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        • #5
          I'd vote for the washing machine with HOT water & CHLORINE bleach. Would be better if it was a front load washer. Yes, do remove the leather parts such as a breakaway strap over the head.


          • #6
            You can muffle the washer by throwing an old towel in with the halters.

            Soak the halters in a water filled bucket to which you've added a box of Borax and a container of chlorine free bleach. You can also make a paste of Borax and chlorine free bleach and spot scrub spots.

            After they've soaked for a good 12 hours, then wash them on the longest setting - with more Borax and chlorine free bleach along with detergent. You may need to wash twice if they're truly horrible. (or use real bleach if you want - I just prefer chlorine free to avoid spots or fading)
            Brothers and sisters, I bid you beware
            Of giving your heart to a dog to tear.
            -Rudyard Kipling


            • #7
              Clorox cleanup in a bucket for an hour or so and then take a pressure washer to them.


              • #8
                My halters get super dirty all the time as my horses are big time rollers. Anyway, I always give them a good hosing off so they are "a little" clean and not caked in mud or whatever and then I bring them home and throw them in the washing machine. They come out perfectly clean.


                • #9
                  I'd throw them in a bucket of water along with some washing up liquid (erm, dish soap?) or washing powder to break down any grease. Leave them overnight to have a really good soak. I love my pressure washer for things like this, so I'd lay them on the floor and put the pressure washer on them to blast away any crud. If they're still a bit dingy, throw them in the washer. (I stuff them inside of an old pillow case with a towel so they don't make as much noise.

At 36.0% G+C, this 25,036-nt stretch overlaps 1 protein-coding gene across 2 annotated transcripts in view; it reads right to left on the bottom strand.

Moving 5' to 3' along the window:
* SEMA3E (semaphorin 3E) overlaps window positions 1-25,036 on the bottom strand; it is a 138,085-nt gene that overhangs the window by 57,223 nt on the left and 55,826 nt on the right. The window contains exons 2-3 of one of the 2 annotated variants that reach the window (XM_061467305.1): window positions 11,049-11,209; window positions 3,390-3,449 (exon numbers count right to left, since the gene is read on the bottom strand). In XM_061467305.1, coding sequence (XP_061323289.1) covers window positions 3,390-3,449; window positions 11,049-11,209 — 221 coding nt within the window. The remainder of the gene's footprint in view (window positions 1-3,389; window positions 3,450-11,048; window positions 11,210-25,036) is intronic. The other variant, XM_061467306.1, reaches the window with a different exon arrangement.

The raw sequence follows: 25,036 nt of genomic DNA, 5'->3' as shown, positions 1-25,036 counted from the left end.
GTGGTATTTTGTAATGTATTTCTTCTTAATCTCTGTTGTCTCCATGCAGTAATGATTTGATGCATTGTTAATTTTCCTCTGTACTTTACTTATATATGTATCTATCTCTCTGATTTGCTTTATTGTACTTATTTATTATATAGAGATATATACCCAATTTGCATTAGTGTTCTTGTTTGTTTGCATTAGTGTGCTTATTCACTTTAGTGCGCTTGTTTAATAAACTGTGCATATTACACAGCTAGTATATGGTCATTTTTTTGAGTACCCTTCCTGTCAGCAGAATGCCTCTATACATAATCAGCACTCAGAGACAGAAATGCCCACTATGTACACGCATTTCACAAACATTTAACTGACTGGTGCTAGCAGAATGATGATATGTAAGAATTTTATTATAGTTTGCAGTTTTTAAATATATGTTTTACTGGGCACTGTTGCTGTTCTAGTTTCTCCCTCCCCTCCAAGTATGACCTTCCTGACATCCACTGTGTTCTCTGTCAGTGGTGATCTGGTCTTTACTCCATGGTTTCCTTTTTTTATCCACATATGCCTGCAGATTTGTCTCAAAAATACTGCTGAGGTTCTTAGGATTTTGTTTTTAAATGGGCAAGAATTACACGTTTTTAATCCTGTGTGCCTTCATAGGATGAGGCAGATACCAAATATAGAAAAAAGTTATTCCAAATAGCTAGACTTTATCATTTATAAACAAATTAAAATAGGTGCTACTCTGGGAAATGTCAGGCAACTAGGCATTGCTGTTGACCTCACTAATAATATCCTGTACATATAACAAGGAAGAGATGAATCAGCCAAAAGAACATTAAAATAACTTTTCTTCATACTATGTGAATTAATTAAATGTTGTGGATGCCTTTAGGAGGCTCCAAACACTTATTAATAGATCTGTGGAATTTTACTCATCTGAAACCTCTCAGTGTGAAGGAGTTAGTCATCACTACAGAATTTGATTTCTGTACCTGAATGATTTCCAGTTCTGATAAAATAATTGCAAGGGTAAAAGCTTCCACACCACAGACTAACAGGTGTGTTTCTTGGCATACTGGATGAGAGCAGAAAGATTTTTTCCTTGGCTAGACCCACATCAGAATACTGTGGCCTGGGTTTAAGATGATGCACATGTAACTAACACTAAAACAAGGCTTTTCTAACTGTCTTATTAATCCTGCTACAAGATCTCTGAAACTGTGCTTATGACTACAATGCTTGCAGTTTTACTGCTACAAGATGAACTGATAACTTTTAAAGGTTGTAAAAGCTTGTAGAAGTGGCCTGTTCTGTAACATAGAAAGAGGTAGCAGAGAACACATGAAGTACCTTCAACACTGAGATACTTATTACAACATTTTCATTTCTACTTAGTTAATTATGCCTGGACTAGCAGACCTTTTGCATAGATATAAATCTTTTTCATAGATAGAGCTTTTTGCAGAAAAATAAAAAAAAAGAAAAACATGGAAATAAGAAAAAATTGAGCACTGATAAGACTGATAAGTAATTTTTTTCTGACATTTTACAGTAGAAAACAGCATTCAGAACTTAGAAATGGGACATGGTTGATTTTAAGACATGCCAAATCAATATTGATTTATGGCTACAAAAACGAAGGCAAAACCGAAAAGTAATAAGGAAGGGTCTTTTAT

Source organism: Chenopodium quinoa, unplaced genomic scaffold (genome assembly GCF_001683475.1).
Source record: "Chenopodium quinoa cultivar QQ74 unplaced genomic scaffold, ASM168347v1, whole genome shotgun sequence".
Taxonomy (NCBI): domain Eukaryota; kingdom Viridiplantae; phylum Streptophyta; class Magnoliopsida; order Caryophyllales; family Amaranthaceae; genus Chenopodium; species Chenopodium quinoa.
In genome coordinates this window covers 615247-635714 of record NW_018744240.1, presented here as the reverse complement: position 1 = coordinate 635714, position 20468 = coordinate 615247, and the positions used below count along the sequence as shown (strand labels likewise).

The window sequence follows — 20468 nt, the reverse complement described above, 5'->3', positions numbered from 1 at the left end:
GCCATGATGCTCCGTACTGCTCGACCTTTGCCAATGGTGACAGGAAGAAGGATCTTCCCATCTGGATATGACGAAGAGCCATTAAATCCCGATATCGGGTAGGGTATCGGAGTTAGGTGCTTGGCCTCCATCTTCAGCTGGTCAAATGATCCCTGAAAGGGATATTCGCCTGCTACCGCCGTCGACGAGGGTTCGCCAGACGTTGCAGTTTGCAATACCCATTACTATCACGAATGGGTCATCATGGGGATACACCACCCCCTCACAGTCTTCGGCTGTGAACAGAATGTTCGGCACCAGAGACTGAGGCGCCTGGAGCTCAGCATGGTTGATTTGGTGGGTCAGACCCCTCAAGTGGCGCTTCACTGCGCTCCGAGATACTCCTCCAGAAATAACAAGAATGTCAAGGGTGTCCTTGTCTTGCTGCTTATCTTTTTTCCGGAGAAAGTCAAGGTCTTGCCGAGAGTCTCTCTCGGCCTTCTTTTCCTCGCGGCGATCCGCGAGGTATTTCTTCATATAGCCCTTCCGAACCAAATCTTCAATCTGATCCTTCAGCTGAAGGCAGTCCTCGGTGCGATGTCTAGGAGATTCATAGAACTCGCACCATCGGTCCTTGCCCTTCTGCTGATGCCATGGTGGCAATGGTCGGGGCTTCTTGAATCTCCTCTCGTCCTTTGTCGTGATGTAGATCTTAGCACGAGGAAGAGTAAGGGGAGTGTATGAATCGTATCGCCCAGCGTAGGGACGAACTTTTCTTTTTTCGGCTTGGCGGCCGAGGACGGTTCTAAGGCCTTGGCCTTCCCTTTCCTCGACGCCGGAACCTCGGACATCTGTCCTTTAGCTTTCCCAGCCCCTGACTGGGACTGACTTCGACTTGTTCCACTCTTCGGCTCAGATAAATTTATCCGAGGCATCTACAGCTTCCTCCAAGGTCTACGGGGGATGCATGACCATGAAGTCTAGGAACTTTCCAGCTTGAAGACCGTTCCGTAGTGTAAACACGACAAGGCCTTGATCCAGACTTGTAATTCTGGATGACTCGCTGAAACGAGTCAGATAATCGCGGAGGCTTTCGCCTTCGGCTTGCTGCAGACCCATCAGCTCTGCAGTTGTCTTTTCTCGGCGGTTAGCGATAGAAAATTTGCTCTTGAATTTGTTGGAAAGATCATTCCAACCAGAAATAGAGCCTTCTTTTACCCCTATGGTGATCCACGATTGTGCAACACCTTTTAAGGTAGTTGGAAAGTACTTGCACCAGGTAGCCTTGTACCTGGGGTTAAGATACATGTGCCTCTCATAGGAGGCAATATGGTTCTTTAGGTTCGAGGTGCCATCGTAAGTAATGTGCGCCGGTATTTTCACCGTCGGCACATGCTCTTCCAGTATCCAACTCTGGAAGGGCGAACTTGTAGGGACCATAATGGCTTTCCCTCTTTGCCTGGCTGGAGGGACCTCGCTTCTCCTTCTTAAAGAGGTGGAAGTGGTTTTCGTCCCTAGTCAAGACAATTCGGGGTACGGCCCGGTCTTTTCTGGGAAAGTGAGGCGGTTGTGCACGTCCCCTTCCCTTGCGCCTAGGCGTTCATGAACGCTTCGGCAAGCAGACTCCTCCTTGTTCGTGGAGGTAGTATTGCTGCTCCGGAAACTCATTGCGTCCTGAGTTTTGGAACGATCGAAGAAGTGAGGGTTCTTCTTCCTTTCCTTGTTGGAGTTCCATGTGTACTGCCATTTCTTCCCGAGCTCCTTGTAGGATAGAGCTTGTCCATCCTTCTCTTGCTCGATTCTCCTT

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                  • #10
                    I hunt down a shady laundry mat where there is no onsite manager and wash all my blankets and halters. The people always look at me funny and laugh when I tell them horse blankets. They are always shocked that horses were clothes I live five minutes away from West Philadelphia not exactly farmland


                    • #11
                      Originally posted by Sunny51324 View Post
                      Is there a good way to clean really, really, disgustingly filthy nylon halters? Some of them are so gross you can't really tell what color they were supposed to be originally.